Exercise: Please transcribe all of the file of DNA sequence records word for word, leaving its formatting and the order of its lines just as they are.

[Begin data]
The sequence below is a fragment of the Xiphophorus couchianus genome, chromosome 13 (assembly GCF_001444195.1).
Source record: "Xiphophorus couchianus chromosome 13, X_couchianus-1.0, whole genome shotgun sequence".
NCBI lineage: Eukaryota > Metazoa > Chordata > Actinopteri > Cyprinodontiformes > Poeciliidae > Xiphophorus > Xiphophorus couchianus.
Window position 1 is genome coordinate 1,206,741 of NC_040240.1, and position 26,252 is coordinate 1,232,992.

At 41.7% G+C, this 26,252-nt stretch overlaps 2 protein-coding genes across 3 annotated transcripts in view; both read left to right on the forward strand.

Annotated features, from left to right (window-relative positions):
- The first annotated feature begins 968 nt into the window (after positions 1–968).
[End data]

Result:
The sequence below is a fragment of the Xiphophorus couchianus genome, chromosome 13 (assembly GCF_001444195.1).
Source record: "Xiphophorus couchianus chromosome 13, X_couchianus-1.0, whole genome shotgun sequence".
NCBI lineage: Eukaryota > Metazoa > Chordata > Actinopteri > Cyprinodontiformes > Poeciliidae > Xiphophorus > Xiphophorus couchianus.
Window position 1 is genome coordinate 1,206,741 of NC_040240.1, and position 26,252 is coordinate 1,232,992.

At 41.7% G+C, this 26,252-nt stretch overlaps 2 protein-coding genes across 3 annotated transcripts in view; both read left to right on the forward strand.

Annotated features, from left to right (window-relative positions):
- The first annotated feature begins 968 nt into the window (after positions 1–968).